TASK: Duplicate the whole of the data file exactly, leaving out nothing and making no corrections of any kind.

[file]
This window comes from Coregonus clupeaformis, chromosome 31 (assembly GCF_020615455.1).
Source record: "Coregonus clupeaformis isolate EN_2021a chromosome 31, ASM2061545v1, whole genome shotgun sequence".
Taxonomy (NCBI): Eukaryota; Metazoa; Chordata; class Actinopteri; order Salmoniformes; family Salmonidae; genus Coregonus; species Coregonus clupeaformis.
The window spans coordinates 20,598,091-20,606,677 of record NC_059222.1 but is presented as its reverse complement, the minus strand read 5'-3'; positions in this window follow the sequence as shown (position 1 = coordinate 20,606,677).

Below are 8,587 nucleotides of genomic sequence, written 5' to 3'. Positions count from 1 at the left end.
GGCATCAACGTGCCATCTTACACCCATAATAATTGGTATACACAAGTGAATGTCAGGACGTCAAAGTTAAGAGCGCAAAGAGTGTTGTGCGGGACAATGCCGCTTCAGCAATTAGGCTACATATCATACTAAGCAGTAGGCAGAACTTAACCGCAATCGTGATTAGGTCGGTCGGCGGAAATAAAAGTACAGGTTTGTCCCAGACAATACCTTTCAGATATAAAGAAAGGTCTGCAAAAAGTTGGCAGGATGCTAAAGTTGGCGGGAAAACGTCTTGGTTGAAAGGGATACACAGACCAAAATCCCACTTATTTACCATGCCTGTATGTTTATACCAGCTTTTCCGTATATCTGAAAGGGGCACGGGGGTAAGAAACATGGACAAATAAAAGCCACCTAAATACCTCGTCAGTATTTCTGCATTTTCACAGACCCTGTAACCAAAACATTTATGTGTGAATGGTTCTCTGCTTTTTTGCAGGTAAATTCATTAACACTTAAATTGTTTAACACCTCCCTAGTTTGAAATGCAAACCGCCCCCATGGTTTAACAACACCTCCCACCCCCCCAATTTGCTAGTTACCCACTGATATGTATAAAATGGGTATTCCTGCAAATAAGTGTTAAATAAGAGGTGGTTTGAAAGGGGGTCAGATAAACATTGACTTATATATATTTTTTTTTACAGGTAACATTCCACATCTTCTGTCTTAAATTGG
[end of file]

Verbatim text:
This window comes from Coregonus clupeaformis, chromosome 31 (assembly GCF_020615455.1).
Source record: "Coregonus clupeaformis isolate EN_2021a chromosome 31, ASM2061545v1, whole genome shotgun sequence".
Taxonomy (NCBI): Eukaryota; Metazoa; Chordata; class Actinopteri; order Salmoniformes; family Salmonidae; genus Coregonus; species Coregonus clupeaformis.
The window spans coordinates 20,598,091-20,606,677 of record NC_059222.1 but is presented as its reverse complement, the minus strand read 5'-3'; positions in this window follow the sequence as shown (position 1 = coordinate 20,606,677).

Below are 8,587 nucleotides of genomic sequence, written 5' to 3'. Positions count from 1 at the left end.
GGCATCAACGTGCCATCTTACACCCATAATAATTGGTATACACAAGTGAATGTCAGGACGTCAAAGTTAAGAGCGCAAAGAGTGTTGTGCGGGACAATGCCGCTTCAGCAATTAGGCTACATATCATACTAAGCAGTAGGCAGAACTTAACCGCAATCGTGATTAGGTCGGTCGGCGGAAATAAAAGTACAGGTTTGTCCCAGACAATACCTTTCAGATATAAAGAAAGGTCTGCAAAAAGTTGGCAGGATGCTAAAGTTGGCGGGAAAACGTCTTGGTTGAAAGGGATACACAGACCAAAATCCCACTTATTTACCATGCCTGTATGTTTATACCAGCTTTTCCGTATATCTGAAAGGGGCACGGGGGTAAGAAACATGGACAAATAAAAGCCACCTAAATACCTCGTCAGTATTTCTGCATTTTCACAGACCCTGTAACCAAAACATTTATGTGTGAATGGTTCTCTGCTTTTTTGCAGGTAAATTCATTAACACTTAAATTGTTTAACACCTCCCTAGTTTGAAATGCAAACCGCCCCCATGGTTTAACAACACCTCCCACCCCCCCAATTTGCTAGTTACCCACTGATATGTATAAAATGGGTATTCCTGCAAATAAGTGTTAAATAAGAGGTGGTTTGAAAGGGGGTCAGATAAACATTGACTTATATATATTTTTTTTTACAGGTAACATTCCACATCTTCTGTCTTAAATTGG